Sarah Storey received backdated TUE for salbutamol at 2012 Paralympics

Britains quadruple gold medalwinning cyclist Sarah Storey poses during a parade celebrating Britains athletes who competed in the London 2012 Olympic and Paralympic Games in central London on September 10 2012 Britain was bidding a fond farewell om September 10 to a golden summer of Olympic and Paralympic sport with a victory parade by athletes through London ending up at Buckingham Palace AFP PHOTO POOL STEFAN WERMUTH Photo credit should read STEFAN WERMUTHAFPGettyImages
(Image credit: Getty Images)

Sarah Storey was granted a backdated Therapeutic Use Exemption (TUE) after returning an adverse analytical finding (AAF) for salbutamol during the 2012 Paralympics.

The Times revealed on Monday that Britain's most successful Paralympian had exceeded the limit for the asthma drug in a sample taken after she won the first of her four gold medals at her home Games in London. 

However, she was reportedly not informed of the finding until a week later, on September 7, by which point she had collected the other three titles. 

Storey then applied for a retroactive TUE through the British Paralympic Association (BPA), which was granted by the International Paralympic Committee (IPC).

Storey's lawyers confirmed to The Times that she had returned the adverse analytical finding, explaining that she used a salbutamol inhaler after experiencing "breathing difficulties". 

She had just won gold in the C5 category in 3km individual pursuit, catching Poland's Anna Harkowska just over half-way through a short-lived and one-sided final, and was about to give interviews to the media.

Ethical concerns over the use of TUEs and asthma medication would hit the spotlight in 2016 when Fancy Bears leaked medical data from numerous athletes, later forming part of a British parliamentary inquiry into doping in sport.

According to The Times, Independent Observers for the World Anti Doping Agency raised concerns at the time, suggesting Storey should have been "requested to undergo a pharmacokinetic study to explain the AAF and therefore allow the IPC to properly close the case."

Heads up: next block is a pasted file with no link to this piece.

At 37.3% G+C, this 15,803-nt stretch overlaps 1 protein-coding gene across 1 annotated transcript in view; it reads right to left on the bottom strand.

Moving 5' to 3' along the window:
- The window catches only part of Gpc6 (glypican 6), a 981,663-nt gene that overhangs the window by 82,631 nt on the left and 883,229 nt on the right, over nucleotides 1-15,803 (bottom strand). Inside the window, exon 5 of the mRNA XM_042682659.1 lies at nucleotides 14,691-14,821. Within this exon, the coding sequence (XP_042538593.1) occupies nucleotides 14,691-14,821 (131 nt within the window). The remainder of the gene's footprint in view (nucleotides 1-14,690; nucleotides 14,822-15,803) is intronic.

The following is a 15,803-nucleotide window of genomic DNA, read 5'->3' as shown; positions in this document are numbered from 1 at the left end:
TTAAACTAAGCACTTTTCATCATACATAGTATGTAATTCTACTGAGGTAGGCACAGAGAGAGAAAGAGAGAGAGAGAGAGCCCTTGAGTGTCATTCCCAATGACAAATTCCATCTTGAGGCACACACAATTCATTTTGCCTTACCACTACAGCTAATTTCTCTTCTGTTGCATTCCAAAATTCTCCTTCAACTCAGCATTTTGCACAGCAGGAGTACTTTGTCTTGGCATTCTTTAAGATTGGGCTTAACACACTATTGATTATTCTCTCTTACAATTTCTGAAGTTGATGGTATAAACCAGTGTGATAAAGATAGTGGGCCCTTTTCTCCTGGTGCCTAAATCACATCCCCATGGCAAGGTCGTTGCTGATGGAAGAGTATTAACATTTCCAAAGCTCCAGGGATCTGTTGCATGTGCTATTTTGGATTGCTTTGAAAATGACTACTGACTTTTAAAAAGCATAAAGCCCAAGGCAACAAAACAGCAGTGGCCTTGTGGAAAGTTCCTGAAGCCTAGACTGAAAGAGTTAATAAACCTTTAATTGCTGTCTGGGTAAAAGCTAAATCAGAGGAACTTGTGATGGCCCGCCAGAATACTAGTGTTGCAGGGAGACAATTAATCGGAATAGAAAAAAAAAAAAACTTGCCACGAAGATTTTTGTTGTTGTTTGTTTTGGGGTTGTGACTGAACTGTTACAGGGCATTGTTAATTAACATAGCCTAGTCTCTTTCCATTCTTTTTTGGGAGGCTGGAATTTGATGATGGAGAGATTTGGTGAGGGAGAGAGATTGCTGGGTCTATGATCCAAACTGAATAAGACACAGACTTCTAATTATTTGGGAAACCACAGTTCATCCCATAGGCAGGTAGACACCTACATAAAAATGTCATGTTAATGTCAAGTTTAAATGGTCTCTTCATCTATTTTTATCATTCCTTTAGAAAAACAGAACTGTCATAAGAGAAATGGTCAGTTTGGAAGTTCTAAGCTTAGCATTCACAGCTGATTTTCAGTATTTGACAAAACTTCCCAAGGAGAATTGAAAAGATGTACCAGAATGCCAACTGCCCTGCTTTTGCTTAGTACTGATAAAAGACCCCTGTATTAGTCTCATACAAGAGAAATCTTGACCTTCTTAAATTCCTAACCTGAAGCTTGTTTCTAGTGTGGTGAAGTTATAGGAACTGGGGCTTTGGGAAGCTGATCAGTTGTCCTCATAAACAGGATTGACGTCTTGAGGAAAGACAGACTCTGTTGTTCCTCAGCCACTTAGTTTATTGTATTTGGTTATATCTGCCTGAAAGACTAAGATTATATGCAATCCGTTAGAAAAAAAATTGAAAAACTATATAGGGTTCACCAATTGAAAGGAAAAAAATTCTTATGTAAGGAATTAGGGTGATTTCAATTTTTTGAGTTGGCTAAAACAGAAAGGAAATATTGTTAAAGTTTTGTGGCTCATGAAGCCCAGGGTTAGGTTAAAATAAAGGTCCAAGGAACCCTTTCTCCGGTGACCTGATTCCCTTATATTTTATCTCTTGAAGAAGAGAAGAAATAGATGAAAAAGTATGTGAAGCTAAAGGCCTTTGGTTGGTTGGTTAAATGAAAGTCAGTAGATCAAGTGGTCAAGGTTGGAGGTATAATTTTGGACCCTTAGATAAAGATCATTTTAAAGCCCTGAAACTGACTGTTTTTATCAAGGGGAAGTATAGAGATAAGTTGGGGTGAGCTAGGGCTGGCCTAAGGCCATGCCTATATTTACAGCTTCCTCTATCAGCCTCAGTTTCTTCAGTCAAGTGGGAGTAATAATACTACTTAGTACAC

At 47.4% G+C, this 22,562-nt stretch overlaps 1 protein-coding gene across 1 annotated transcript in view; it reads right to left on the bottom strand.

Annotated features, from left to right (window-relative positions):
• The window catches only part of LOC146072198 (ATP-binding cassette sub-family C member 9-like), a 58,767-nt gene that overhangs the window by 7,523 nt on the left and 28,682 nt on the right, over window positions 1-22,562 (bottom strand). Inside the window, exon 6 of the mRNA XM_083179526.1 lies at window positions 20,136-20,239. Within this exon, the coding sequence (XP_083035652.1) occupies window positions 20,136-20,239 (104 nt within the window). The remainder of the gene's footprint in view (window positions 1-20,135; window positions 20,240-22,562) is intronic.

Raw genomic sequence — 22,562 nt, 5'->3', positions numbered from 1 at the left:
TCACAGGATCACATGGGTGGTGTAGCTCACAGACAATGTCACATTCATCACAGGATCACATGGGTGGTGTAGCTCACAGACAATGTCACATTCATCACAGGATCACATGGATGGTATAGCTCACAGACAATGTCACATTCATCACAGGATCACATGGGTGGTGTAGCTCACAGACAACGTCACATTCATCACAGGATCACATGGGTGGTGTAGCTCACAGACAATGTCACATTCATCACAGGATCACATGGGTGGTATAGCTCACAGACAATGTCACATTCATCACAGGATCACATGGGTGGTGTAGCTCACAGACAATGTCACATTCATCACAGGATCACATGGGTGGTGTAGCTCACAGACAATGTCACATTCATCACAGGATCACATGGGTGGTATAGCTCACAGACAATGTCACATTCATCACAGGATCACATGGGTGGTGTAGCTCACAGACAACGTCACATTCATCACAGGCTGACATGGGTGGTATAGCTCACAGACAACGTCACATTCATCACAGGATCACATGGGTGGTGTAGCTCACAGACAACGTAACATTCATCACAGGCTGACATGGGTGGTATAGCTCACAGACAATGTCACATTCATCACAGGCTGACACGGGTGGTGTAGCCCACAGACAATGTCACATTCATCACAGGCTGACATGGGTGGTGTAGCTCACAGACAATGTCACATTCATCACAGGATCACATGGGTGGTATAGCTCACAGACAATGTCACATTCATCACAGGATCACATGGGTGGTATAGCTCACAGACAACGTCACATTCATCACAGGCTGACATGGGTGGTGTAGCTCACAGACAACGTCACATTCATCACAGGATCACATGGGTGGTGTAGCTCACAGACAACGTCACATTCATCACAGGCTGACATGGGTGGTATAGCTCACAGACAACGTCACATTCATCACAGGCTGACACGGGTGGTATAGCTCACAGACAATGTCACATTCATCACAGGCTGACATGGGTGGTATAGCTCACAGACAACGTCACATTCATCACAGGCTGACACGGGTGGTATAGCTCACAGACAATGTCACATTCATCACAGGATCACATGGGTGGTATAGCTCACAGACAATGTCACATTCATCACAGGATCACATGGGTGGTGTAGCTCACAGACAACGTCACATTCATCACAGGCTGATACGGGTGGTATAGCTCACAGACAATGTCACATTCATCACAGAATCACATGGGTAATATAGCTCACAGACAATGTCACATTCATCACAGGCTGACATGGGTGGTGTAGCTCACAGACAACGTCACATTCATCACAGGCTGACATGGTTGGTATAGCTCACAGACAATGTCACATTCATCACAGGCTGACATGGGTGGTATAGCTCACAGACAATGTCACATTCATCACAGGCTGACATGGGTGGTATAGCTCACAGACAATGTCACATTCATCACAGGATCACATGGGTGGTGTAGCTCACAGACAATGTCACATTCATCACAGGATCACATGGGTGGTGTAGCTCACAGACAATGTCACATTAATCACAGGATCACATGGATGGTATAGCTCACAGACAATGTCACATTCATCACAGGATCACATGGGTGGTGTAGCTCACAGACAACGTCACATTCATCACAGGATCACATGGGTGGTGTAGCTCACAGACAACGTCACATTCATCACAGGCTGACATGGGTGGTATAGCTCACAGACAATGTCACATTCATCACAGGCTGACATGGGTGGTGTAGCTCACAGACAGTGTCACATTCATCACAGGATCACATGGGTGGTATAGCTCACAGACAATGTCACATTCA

However, a spokesperson for the BPA told The Telegraph: "We are entirely confident that the correct procedures were followed at the time and have all the relevant supporting documentation.

"It is important to emphasise that just like everyone else, athletes have the right to confidentiality regarding their medical records. This is made clear in the World Anti-Doping Agency Code, International Paralympic Committee Anti-Doping Code and from agreed standards in medical practice."

Salbutamol is not a banned substance unless more than 1600 micrograms are taken in the space of 24 hours, in which case a TUE is required. A sample containing more than 1000 ng/l of salbutamol triggers an AAF. 

Chris Froome exceeded that latter limit in a test at the 2017 Vuelta a España but argued he stayed within the permitted dosage and charges were eventually dropped by the UCI and WADA. In Storey's case, it appears she admitted to exceeding the dosage but then successfully showed there was a medical need for her to do so. 

The absence of a pharmokinetic study mirrors the Froome case, with recent revelations that UCI president David Lappartient raised concerns to WADA that the four-time Tour de France winner had not undergone the testing that would have recreated the conditions of the salbutamol absorption.

Storey, who had already won two golds at the 2008 Beijing Paralympics, and before that five titles in swimming, went on to win three more golds in Rio to make her Britain’s most successful female Paralympian. 

Now 43, she is expected to head to Toyko this summer to try and add to her collection in what would be her eighth Games.

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